IMRE KERTESZ, a Hungarian novelist and Holocaust survivor with a small but devoted readership in Europe, won the 2002 Nobel Prize for Literature for what the Swedish Academy described as writing that "upholds the tragic experience of the individual against the barbaric arbitrariness of history''.
Kertesz, 72, a secular Jew whose work has been shaped by the time he spent as a teenage prisoner in Auschwitz and Buchenwald, was largely unknown even in Hungary until the collapse of Communism. Since the early 1990s, he has been acclaimed in Germany and has won a loyal following in Sweden and France. Only two of his novels, Fateless and Kaddish for a Child Not Born, have been translated into English.
In its citation, the Swedish Academy said that Kertesz explores how an individual resists the enormous pressure of social and political conformity. "For him Auschwitz is not an exceptional occurrence that like an alien body subsists outside the normal history of Western Europe,'' it noted. "It is the ultimate truth about human degradation in modern existence.''
Kertesz, who was working in Berlin when he learned of the prize, said he considered it a tribute to Hungarian literature. "It is a great honour for me and perhaps it now means I can have a quieter life, at least financially,'' he told reporters.
Kertesz is Hungary's first Nobel literature laureate. While Kertesz once noted that "when I am thinking about a novel, I always think of Auschwitz,'' his writing was also influenced by living for four decades under a Communist dictatorship to which he refused to submit. Particularly after the Soviet invasion of Hungary in 1956, he once noted, many intellectuals accepted self-censorship in exchange for small privileges. "I refuse to adapt or integrate myself,'' he explained. But this meant that for 25 years he was a solitary figure in Budapest, devoted to reflection on the two repressive political systems that came to dominate his life.
Born in Budapest on November 9, 1929, Kertesz was only 14 when he was deported to Auschwitz in Poland during a massive round-up of Hungarian Jews in 1944. The following year, he was sent to Buchenwald in Germany, where he was liberated in May 1945. When he was 19, he began working as a journalist for the Budapest newspaper, Vilagossag, but he was dismissed in 1951 after the Communists seized power. From then, he lived off translating German-language authors, including Nietzsche, Schnitzler, Freud and Wittgenstein. Kertesz completed his first novel, Fateless in 1965, but it was 10 years before it was published in Hungary and, even then, it went unnoticed. For many contemporary critics, though, it is the cornerstone of his work, not only the first in a semi-autobiographical trilogy that includes Fiasco (1988) and Kaddish for a Child Not Born (1990), but also the book that spells out his philosophy of life.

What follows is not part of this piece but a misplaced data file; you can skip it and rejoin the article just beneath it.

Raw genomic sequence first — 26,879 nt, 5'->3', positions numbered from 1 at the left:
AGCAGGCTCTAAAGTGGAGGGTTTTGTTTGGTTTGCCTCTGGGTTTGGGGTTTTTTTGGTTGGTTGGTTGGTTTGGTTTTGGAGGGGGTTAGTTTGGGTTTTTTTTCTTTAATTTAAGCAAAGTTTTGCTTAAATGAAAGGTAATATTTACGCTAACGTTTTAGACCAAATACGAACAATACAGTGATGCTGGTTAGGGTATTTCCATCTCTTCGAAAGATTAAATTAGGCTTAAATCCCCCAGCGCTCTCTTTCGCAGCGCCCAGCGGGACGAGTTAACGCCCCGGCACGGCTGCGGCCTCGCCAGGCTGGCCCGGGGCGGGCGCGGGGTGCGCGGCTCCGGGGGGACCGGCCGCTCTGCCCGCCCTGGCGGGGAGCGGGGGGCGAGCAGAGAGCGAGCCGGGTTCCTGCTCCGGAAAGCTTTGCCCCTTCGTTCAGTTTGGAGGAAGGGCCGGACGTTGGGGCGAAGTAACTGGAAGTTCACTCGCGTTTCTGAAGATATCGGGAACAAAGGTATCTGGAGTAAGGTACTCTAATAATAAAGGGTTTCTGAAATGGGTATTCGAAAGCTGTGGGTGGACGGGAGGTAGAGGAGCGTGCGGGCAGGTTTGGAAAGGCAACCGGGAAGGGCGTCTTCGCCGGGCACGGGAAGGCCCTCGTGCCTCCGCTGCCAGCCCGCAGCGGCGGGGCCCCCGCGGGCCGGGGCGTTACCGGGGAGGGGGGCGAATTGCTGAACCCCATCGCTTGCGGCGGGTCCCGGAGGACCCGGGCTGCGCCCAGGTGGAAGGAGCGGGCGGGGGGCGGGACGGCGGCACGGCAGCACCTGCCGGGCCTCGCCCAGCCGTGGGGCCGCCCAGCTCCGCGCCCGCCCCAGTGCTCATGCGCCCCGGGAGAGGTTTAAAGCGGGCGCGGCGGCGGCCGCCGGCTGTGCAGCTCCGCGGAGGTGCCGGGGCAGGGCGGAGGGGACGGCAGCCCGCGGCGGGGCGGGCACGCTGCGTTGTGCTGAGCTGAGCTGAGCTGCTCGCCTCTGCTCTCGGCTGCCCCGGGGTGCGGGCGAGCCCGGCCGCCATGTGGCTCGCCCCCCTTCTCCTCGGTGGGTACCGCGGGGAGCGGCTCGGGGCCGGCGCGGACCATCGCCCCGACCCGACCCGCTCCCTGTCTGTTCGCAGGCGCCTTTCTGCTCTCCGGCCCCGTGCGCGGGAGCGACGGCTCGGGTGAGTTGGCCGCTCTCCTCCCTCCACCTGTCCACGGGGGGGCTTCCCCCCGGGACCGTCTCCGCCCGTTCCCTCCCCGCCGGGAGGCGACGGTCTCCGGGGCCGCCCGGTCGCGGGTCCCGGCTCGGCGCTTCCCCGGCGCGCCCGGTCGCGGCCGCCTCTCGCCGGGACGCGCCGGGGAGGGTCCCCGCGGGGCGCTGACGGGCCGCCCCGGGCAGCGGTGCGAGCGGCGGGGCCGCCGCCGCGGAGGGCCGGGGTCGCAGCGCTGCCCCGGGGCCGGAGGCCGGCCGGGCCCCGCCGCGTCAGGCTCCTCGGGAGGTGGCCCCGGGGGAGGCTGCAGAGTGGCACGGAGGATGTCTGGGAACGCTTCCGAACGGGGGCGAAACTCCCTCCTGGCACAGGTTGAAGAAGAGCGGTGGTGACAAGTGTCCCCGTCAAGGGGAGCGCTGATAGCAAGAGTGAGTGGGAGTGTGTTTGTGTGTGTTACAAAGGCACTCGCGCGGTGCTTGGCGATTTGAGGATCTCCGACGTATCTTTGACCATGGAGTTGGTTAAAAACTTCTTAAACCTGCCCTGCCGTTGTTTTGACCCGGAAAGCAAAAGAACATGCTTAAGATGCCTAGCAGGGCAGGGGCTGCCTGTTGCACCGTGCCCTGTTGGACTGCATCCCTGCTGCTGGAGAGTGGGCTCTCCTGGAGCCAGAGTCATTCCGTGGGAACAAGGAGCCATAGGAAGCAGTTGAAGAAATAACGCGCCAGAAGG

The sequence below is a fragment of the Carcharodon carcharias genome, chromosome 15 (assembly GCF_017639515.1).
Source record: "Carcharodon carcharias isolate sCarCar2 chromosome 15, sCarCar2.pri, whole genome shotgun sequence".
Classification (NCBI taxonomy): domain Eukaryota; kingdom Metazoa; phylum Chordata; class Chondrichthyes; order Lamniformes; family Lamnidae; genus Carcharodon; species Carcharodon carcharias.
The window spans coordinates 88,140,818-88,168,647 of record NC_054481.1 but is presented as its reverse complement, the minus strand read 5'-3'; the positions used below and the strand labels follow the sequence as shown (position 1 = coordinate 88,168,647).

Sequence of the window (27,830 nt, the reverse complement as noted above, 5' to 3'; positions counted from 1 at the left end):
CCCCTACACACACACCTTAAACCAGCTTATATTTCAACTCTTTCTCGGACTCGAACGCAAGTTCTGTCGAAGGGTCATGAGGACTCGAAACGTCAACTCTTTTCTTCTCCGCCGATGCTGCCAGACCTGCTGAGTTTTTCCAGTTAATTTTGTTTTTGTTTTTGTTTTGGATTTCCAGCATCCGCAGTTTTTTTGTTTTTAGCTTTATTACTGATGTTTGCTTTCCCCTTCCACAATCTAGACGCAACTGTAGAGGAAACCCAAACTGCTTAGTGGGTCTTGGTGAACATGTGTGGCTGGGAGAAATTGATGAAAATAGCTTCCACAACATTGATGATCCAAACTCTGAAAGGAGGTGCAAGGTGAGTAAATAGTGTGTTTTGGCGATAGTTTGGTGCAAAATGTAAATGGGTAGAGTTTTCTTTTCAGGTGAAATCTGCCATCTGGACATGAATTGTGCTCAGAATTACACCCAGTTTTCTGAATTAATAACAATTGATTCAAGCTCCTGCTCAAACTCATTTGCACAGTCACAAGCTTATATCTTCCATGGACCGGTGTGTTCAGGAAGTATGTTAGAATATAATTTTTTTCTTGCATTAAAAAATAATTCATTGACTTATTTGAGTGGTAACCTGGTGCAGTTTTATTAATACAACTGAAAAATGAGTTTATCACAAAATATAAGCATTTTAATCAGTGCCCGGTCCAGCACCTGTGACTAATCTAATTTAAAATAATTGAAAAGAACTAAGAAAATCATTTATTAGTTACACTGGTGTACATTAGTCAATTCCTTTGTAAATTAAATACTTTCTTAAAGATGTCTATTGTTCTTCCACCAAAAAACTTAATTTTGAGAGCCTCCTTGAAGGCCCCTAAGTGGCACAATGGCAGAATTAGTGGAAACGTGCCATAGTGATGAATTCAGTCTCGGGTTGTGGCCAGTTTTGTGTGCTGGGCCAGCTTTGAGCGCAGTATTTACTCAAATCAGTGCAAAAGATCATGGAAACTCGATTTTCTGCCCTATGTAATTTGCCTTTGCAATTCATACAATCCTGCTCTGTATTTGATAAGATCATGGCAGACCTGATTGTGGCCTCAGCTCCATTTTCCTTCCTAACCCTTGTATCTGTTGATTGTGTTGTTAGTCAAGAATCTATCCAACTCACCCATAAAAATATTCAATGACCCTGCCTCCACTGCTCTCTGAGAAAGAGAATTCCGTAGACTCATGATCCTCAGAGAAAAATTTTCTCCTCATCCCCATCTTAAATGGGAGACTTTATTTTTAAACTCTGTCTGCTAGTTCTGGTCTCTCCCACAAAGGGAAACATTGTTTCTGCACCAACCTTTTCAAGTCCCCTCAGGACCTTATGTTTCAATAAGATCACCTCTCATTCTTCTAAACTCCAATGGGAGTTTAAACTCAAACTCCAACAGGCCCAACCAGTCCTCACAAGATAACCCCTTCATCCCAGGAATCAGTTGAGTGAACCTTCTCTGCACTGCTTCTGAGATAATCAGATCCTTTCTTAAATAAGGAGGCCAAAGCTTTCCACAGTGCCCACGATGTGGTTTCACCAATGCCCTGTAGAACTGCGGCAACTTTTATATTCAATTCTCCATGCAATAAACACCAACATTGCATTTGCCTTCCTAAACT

In Fateless, Gyorgy Koves, the 15-year-old Jewish narrator, is arrested and taken to a concentration camp where, arriving unaware of what awaits him, he gradually discovers the horrors of a death camp. He learns to survive, noting at one point that "one cannot start a new life, you can only continue the old one.''
The Swedish Academy remarked on the absence of ready-made answers neither moral indignation nor metaphysical protest to the atrocities that Koves describes. "Both perpetrators and victims were preoccupied with insistent practical problems, the major questions did not exist,'' it said in its citation. "Kertesz's message is that to live is to conform. The capacity of the captives to come to terms with Auschwitz is one outcome of the same principle that finds expression in everyday human existence.''
This is not, however, how Kertesz has lived his own life. Although he remained in Budapest, he preferred obscurity to conformity. Asked recently how a grown man could recover the memories of a 15-year-old boy, Kertesz remarked with characteristic good humour that the "goulash socialism'' of Hungary after 1956 served as the Proustian madeleine that enabled him to recall the concentration camps.
While his life and work have been moulded by the fact that he is Jewish, however, this identity also troubles Kertesz. "My work is a form of commitment to myself, to memory and to humanity,'' he explained in an interview with the Spanish daily El Pais last year. "My Judaism is very problematic. I am a non-believing Jew. Yet as a Jew I was taken to Auschwitz, as a Jew I was in the death camps and as a Jew I live in a society that does not like Jews, one with great anti-Semitism. I always have the feeling that I was obliged to be Jewish. I am Jewish, I accept it, but to a large extent it is also true that it was imposed on me.''
But when he visited Jerusalem earlier this year amid Palestinian suicide bombs and Israeli military incursions into the West Bank, the experience reinforced his Jewish identity. "I am not impartial and, moreover, cannot be,'' he wrote in an essay. "I have never assumed the role of impartial executioner. I leave that to European and non-European intellectuals who embrace this role for better and often for worse.'' He added: "They have never bought a ticket for a bus ride from Jerusalem to Haifa.''